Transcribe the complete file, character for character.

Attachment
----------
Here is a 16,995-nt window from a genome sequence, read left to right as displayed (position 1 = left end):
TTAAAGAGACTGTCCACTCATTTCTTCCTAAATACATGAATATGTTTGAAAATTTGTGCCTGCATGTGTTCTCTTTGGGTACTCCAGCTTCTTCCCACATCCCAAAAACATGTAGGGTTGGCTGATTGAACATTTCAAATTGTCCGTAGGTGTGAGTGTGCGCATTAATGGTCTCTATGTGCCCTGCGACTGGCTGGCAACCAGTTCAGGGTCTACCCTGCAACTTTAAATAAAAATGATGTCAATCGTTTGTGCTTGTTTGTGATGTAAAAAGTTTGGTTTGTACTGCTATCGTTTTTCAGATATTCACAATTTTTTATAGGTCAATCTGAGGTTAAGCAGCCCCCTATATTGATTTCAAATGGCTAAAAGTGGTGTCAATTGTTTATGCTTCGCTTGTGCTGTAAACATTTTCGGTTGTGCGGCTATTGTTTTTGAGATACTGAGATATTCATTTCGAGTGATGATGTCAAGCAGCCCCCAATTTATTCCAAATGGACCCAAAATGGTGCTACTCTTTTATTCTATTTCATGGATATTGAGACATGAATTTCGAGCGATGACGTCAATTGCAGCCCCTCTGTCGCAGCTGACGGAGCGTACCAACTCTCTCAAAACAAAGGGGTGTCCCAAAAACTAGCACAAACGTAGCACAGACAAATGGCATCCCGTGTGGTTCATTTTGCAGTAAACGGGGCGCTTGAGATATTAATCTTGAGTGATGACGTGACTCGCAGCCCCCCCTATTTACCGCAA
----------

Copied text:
Here is a 16,995-nt window from a genome sequence, read left to right as displayed (position 1 = left end):
TTAAAGAGACTGTCCACTCATTTCTTCCTAAATACATGAATATGTTTGAAAATTTGTGCCTGCATGTGTTCTCTTTGGGTACTCCAGCTTCTTCCCACATCCCAAAAACATGTAGGGTTGGCTGATTGAACATTTCAAATTGTCCGTAGGTGTGAGTGTGCGCATTAATGGTCTCTATGTGCCCTGCGACTGGCTGGCAACCAGTTCAGGGTCTACCCTGCAACTTTAAATAAAAATGATGTCAATCGTTTGTGCTTGTTTGTGATGTAAAAAGTTTGGTTTGTACTGCTATCGTTTTTCAGATATTCACAATTTTTTATAGGTCAATCTGAGGTTAAGCAGCCCCCTATATTGATTTCAAATGGCTAAAAGTGGTGTCAATTGTTTATGCTTCGCTTGTGCTGTAAACATTTTCGGTTGTGCGGCTATTGTTTTTGAGATACTGAGATATTCATTTCGAGTGATGATGTCAAGCAGCCCCCAATTTATTCCAAATGGACCCAAAATGGTGCTACTCTTTTATTCTATTTCATGGATATTGAGACATGAATTTCGAGCGATGACGTCAATTGCAGCCCCTCTGTCGCAGCTGACGGAGCGTACCAACTCTCTCAAAACAAAGGGGTGTCCCAAAAACTAGCACAAACGTAGCACAGACAAATGGCATCCCGTGTGGTTCATTTTGCAGTAAACGGGGCGCTTGAGATATTAATCTTGAGTGATGACGTGACTCGCAGCCCCCCCTATTTACCGCAA